ContractsProf Blog

Editor: Myanna Dellinger
University of South Dakota School of Law

Friday, June 3, 2005

Law & Society Friday

One of the things about boilerplate is its reliability.  And its ubiquity.  Okay, that's two things.  But using the same term all the time has enormous advantages because everybody knows what it means.  But what happens when some court decides that the universal term actually means something different?  The repercussions go far beyond the particular case before the court.

That's the problem that Craig Hoffman (Georgetown) is tackling in a paper he's giving today at the Law & Society Conference in Las Vegas.  His Interpreting Boilerplate: Parsing pari passu Clauses in Sovereign Debt Contracts is slated for this morning at 10:15, Vegas time.  Click on the "continue reading" link for the abstract.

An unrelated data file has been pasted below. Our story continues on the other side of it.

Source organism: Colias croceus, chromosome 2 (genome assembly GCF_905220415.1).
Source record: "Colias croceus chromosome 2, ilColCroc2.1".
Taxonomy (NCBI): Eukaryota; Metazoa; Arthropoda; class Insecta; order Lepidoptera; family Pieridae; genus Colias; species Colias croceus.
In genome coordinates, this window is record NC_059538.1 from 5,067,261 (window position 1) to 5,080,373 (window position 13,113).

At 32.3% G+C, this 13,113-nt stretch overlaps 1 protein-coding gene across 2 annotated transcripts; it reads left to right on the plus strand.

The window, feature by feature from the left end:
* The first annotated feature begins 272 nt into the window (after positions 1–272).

The following sentence, called a pari passu clause, appears in every bond contract under which countries today issue debt: "The obligations of the Guarantor hereunder do rank and will rank at least pari passu in priority with all other External Indebtedness of the Guarantor, and interest thereon." This clause is an example of boilerplate language. Provisions such as these migrate from contract to contract with little thought by the parties who are bound by them. As long as no one reads them, and nothing bad happens, these clauses remain unchanged in contracts for decades -- and, in some cases, even longer. Recently, the pari passu clause has become the focus of very contentious and expensive litigation. A Belgian court has recently interpreted this pari passu clause in a way that no one had imagined before. Interpreting the parties' rights under a Peruvian debt contract, which was governed by New York law, the Belgian court read the clause to require that the bondholders must be paid pro rata with other debt of the issuer. This shift from priority of ranking to pro rata payment has sent shock waves throughout the sovereign debt world. The boilerplate language of the clause is not merely unclear; it is opaque. In this paper, I examine the pari passu clause and propose an analysis that comports with both the syntax of the sentence and the contractual expectations of the parties.

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